Supporting Teen Privacy
Adolescent visits to the doctor are much different from examinations for younger children. We respect that teens often have a special need for privacy and may have health questions that they would like to discuss alone. Therefore, during adolescent physicals (age thirteen years and older), we like to provide teens with the opportunity to meet with the doctor without their parent present. As health care providers, we are ethically bound to keep information private as requested by our teenage patients with some exceptions. If we are ever worried for the immediate health and safety of any teenager, we will notify their parent or guardian immediately.
During an exam, a parent will usually accompany a teen to the exam room to meet with the doctor or nurse practitioner for the initial part of the visit. This is the time when parents may ask any questions of special concern about their teen’s health. Parents then return to the waiting room while the teen finishes their discussion and physicial examination with the provider. This period of time is very important for teenagers, as young adults, to learn to communicate independently about health concerns with the doctor or nurse practitioner.
All SVPAM providers support and encourage open communication between teenagers and their parents. A parent knows their child better than anyone else and will set the guiding rules and principles on their path to adulthood. We also view ourselves as having a role in educating and helping teens make healthy choices for themselves. Topics covered in teen visits may include interests/activities, home life, school performance, dating, sex and sexuality (including abstinence & safer sex, and/or concerns about gender), substance use or experimentation, and issues around stress, moods or anxiety. These topics are discussed universally and we make no pre-judgments about a particular teen’s involvement (or not) in any of these areas.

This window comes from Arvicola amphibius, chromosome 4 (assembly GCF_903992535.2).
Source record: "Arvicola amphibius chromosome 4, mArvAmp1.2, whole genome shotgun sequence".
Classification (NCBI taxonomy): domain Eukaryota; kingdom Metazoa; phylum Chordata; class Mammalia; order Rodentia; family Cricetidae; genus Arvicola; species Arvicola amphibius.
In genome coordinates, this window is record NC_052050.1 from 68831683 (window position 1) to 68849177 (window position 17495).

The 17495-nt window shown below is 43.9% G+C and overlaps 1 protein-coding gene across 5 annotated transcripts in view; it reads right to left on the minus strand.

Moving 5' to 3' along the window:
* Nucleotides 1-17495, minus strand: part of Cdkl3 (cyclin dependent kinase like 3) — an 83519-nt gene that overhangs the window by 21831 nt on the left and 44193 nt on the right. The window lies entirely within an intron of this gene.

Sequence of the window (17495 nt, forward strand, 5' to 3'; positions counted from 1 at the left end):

We encourage all parents to have ongoing discussions of these topics with their teenage children. It may feel uncomfortable, but gets easier with time.
Once a teenager turns 18 years of age, he/she is legally an adult and we are bound by law to keep all medical encounters confidential. We still encourage openness between parents & teens. We ask the adult patient to complete a “release of information” form so that we can continue to share information, in a limited way, with parents.
If you have any questions, please do not hesitate to talk with us about the process. We are here for you!